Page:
Bruce Lee's 3-Minute Workout

Shane Trotter


Mansfield, Texas, United States

Strength and Conditioning, Kettlebells, Youth Development


Life in the 21st century is busy. Between work deadlines, traffic, taking the kids to their various activities, keeping the house from falling apart, and, of course, our constant accessibility to the immediate needs of other people (thank you, smartphone for that 8 pm work email), it can feel like life has gotten out of your control.


This is why routines are essential for mental and physical well-being. They offer control, peace, and the ability to define what is important. By using routines, you are able to show up at the same time each day to honor that part of yourself.



In this modern day, lives are revved into a sedentary overdrive. Our frenetic pace occurs within an environment of previously unimaginable luxury, and it is killing us. Absent of a need to ensure our own survival, the greatest threat to our own health becomes lack of movement, poor nutrition, and, paradoxically, stress. Millions of hard-working people having no concept of how to take care of themselves. They arrive at home exhausted from a hard day’s work and, understandably, opt for the couch.


3 Minutes to Better Health

Having witnessed this pattern in many good people, I’ve developed a fascination with finding ways to exercise inside the constraints of modern life. Ideally, daily life would be your exercise. That isn’t our world. Whether you’re a new parent or strapped to a cubicle, there is always a way.


Of all the methods I’ve come across for fitting in fitness, none are as convenient and easily applied as Bruce Lee’s morning static contraction circuit, detailed in John Little’s book The Warrior Within. Upon waking each day (this is important because it offers a consistent cue) he’d do the following routine:


  • 5 Full Body Stretches: Lying on your back extend your arms and legs as far you can as if your reaching both to the opposite wall. Hold for three seconds, relax for two, and repeat.
  • 5 Back Arches: Sit with your hamstrings on the back of your calves. Leaning back, slowly push your hips toward the ceiling as your glutes contract. Hold each arch for three seconds, relax for two, and repeat.
  • 12 Leg Tenses: Slowly extend your legs as far as you can and violently contract the muscles of your thigh. Hold for 3 seconds. Rest and repeat.
  • 10 Abdominal Tenses: Maximally contract your abdominals (may resemble using the restroom). Hold each contraction for three seconds, relax for two, and repeat.
  • 5 Sit Ups to Toes: Lie back on your mattress with your arms overhead. Slowly raise up and reach all the way to your toes. Return to the lying position and repeat.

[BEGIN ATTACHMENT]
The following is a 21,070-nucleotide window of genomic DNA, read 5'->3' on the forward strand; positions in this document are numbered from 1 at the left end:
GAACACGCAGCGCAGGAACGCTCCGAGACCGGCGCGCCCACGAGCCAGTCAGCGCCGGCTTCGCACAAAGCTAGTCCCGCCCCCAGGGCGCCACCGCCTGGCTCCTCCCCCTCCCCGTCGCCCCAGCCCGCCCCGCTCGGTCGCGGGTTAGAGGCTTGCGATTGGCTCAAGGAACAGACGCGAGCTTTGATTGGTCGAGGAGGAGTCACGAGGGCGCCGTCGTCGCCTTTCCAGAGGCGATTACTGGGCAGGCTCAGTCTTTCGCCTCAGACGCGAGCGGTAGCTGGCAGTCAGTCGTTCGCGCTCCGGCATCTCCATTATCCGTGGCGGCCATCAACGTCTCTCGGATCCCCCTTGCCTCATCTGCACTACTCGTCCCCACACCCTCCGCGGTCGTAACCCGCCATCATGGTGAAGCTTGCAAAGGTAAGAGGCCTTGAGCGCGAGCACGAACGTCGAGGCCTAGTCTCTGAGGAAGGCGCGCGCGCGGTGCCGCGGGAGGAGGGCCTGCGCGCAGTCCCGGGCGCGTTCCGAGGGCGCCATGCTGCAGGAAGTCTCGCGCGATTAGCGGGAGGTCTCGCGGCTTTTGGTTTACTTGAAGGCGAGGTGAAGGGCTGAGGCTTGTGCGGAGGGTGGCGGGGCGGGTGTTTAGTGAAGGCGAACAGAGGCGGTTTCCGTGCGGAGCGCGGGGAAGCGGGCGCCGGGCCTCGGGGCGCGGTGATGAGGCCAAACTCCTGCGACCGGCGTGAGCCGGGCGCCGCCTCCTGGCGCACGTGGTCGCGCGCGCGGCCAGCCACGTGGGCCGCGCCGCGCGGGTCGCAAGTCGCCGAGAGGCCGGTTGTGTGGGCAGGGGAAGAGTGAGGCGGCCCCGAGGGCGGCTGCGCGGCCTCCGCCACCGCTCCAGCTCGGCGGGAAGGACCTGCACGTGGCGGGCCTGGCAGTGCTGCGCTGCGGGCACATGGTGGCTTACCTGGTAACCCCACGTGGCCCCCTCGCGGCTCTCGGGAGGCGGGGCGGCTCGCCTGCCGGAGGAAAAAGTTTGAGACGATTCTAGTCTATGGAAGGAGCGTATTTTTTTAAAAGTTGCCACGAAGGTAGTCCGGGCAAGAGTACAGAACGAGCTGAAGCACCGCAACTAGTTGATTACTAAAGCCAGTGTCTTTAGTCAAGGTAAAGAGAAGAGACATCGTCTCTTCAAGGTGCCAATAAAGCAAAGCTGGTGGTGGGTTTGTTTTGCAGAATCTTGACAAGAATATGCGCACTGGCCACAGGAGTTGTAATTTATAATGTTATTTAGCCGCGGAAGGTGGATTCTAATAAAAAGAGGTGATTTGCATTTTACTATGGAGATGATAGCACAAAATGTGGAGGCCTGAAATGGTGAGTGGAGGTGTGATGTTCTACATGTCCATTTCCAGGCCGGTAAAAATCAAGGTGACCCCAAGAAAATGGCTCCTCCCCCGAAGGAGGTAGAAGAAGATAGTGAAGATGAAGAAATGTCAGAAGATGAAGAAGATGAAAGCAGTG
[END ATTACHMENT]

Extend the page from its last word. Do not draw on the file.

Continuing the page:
• 5 Bent Leg Raises: Lie back on your mattress with your arms overhead. Slowly bend your knees towards your chest, pausing once they’ve been pulled back as far as they can go. Return your legs, and repeat.


Because each is held for seconds, I recommend integrating your rep count into the second count for each rep. For example, my leg tenses would be counted as:



  • 1-2-3
  • 2-2-3
  • 3-2-3
  • 4-2-3
  • 5-2-3
  • Etcetera


Bruce Lee believed the most important thing was to train his core because it transferred energy through the entire body. Tim Anderson of Original Strength has echoed this sentiment, referring to the body as an “X” and pointing out how the core is the centerpiece that unites all appendages. This routine is perfect for creating a strong united “X.” All of the exercises should create tension through the entire body working from the core out.


Take a Dose of Fitness

Three minutes of static isometric contractions may not be enough to turn you into Bruce Lee. He complimented this daily routine with a diet of resistance training, running, and, of course, martial arts.


Still, this daily discipline is a convenient effective way to build greater strength, muscular control, and mind-body awareness. For the ardent exerciser, it shores up weaknesses and builds resiliency. For the sedentary, it offers an essential dose of fitness and reconnection to the vessel in which you reside.


Imagine if you did this routine three times a day. In effect that would be three sets of all the exercises. That is a workout. Pavel Tsatsouline has popularized this style of daily exercise. He calls it Grease the Groove Training and has repeatedly proven its utility for creating tremendous improvements in physical fitness.


Static contractions are a portable method of muscle training that has been around for decades. The legendary Charles Atlas even developed a system called “dynamic tension” that worked by pushing muscle against muscle. By fighting yourself, max effort sets are always available to you.


Similarly, many hotel-bound fitness enthusiasts have discovered the power of trying to move immovable objects. The point is simple: fitness is essential and we can all fit it in if we allow ourselves to creatively innovate, adapt, and overcome.

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